Before I begin posting today, I am compelled to write a few words about what is happening in Hong Kong where Theatre Room is based. It would be entirely wrong of me not to, as Theatre Room has an international readership. As I write this on National Day, it’s hard not to be in wonder at what is happening on the streets of our city. The last few days have had us all running the gamut of emotions. Little else is being discussed, dissected, prophesied and judged. The Umbrella Revolution, as it has been dubbed, is a truly profound experience. I’ve watched my social media feeds turning yellow and at every
new image, I well with tears of pride and astonishment. There is a determination amongst the student occupiers not to alienate fellow citizens. Rather then, to convince them that it matters and it is important. It’s working. People are coming out to support them because of how they are conducting themselves, which says so much.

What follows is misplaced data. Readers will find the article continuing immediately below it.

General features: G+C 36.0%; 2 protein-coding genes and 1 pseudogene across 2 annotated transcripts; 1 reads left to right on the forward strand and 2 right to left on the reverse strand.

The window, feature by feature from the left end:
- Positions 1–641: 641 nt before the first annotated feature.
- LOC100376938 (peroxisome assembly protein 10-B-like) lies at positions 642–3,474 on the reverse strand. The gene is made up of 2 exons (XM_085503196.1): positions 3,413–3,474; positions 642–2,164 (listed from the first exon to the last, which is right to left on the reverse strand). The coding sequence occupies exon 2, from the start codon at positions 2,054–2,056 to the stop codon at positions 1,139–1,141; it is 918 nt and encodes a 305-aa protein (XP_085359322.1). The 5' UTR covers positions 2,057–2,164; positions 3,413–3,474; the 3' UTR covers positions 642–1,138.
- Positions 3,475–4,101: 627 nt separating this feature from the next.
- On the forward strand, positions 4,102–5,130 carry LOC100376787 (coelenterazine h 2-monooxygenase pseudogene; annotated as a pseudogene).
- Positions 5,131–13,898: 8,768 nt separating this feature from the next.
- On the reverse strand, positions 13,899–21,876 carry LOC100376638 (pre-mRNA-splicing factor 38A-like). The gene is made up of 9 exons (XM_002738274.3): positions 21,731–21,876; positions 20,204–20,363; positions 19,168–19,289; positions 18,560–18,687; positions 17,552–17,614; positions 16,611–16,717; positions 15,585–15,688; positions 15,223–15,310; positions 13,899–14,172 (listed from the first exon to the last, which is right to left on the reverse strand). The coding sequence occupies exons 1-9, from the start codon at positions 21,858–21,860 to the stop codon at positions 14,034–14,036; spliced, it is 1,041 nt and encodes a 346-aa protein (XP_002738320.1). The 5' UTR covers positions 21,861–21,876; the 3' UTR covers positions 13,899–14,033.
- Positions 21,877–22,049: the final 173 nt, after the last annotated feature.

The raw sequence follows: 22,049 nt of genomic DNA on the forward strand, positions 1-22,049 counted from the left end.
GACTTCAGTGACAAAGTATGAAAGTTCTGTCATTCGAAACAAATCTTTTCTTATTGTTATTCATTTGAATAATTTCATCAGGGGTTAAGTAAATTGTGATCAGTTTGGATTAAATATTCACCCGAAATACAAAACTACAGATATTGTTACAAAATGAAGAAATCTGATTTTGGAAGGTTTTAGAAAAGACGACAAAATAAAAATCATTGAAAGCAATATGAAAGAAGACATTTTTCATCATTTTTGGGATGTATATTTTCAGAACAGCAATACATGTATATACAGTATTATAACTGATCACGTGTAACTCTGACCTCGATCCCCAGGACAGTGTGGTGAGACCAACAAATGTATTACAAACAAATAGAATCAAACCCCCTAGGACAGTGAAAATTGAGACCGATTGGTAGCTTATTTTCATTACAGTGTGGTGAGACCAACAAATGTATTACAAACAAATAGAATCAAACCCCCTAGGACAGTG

How long it will continue and what the outcome will be is unknown and uncertain. However, the hope and the passionate belief that Hong Kong’s future will be a democratic one is palpable. We know the eyes of the world are on us, as does Beijing. Where ever we sit, be it on the street, at home, at work or at school, we are waiting for what comes next. From my window, across Stanley Bay, is a PLA barracks, hidden and, I can’t help feeling, brooding. The basic law allows for their deployment, should the authorities be unable to cope with a situation. We all hope that the change of tactics by the police and the withdrawal of the riot squads make this a diminishing prospect. National Day always has it’s tensions but this year they are immensely tangible and it is troubling when you hear the words ‘Tianamen’ and ‘Hong Kong’ uttered in the same breath.
All that said, at the moment it is peaceful and the pervading feelings are of pride and hope for a future where people have the right to determine their own lives. My hope, with every ounce of my being, is that it stays that way.